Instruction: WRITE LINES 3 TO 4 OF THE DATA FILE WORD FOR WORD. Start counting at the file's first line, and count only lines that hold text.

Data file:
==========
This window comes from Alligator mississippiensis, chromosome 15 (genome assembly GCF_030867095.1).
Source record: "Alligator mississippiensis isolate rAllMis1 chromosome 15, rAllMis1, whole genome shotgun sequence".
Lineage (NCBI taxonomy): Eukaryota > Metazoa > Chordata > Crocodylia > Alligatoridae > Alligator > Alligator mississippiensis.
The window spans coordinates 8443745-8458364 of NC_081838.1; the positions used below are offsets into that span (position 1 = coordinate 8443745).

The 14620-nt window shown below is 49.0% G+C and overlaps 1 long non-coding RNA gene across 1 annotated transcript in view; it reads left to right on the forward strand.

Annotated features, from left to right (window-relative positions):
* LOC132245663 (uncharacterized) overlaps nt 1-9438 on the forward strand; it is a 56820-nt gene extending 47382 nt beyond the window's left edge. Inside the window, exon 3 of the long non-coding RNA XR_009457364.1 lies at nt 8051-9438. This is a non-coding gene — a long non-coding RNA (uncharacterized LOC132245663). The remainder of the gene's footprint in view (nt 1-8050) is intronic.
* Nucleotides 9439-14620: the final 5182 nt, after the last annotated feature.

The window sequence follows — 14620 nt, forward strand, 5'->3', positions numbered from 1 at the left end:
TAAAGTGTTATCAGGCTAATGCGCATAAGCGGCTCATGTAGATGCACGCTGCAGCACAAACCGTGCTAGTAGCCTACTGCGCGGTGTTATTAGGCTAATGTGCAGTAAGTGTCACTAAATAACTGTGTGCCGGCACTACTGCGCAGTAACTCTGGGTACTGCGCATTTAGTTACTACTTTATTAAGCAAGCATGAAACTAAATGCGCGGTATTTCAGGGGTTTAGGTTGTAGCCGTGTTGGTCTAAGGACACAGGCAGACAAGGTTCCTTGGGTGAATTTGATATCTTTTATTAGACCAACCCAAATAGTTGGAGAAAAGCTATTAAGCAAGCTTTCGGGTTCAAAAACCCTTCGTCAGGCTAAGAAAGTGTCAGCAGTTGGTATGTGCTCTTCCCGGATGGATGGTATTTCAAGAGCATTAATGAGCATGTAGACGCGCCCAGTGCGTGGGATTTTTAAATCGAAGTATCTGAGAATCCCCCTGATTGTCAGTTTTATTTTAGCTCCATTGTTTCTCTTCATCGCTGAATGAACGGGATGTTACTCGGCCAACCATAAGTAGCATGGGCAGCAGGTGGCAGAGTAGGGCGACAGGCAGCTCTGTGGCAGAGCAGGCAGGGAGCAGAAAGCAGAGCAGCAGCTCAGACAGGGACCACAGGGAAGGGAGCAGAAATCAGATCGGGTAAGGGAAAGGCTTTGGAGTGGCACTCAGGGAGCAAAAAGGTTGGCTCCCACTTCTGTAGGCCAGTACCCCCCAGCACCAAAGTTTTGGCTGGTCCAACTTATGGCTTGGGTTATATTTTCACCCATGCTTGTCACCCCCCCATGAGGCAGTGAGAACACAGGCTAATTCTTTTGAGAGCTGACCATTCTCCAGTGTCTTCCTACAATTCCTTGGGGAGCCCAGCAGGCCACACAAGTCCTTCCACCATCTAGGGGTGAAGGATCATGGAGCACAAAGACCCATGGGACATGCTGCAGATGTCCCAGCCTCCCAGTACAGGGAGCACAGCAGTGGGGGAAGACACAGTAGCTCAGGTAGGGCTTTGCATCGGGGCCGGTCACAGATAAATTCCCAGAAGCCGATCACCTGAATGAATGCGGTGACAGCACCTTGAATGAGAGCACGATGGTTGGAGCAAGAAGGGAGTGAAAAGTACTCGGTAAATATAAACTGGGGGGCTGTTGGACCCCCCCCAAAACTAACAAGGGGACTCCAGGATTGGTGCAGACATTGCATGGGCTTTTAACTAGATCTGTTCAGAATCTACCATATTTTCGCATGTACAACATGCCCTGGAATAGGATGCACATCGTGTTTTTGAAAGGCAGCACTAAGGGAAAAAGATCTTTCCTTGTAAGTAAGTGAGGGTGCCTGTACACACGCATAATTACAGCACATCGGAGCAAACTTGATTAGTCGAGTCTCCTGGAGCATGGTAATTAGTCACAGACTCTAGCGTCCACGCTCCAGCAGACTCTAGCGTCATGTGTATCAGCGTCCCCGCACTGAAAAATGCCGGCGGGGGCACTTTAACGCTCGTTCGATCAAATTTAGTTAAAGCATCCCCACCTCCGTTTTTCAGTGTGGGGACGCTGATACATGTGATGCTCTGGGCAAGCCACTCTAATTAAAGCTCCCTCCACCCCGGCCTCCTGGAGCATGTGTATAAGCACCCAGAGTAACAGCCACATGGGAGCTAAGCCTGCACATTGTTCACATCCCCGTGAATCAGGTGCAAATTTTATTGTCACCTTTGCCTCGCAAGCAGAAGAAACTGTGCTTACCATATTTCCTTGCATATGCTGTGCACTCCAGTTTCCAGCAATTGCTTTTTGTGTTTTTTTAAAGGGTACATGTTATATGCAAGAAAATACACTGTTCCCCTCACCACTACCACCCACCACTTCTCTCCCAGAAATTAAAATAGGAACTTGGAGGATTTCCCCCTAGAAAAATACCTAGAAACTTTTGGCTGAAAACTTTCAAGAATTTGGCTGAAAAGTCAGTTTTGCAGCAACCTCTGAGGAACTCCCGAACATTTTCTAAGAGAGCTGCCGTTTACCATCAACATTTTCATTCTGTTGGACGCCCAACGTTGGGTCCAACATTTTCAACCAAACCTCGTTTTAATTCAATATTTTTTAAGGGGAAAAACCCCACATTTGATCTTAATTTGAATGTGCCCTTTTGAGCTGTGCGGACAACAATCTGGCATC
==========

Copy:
Lineage (NCBI taxonomy): Eukaryota > Metazoa > Chordata > Crocodylia > Alligatoridae > Alligator > Alligator mississippiensis.
The window spans coordinates 8443745-8458364 of NC_081838.1; the positions used below are offsets into that span (position 1 = coordinate 8443745).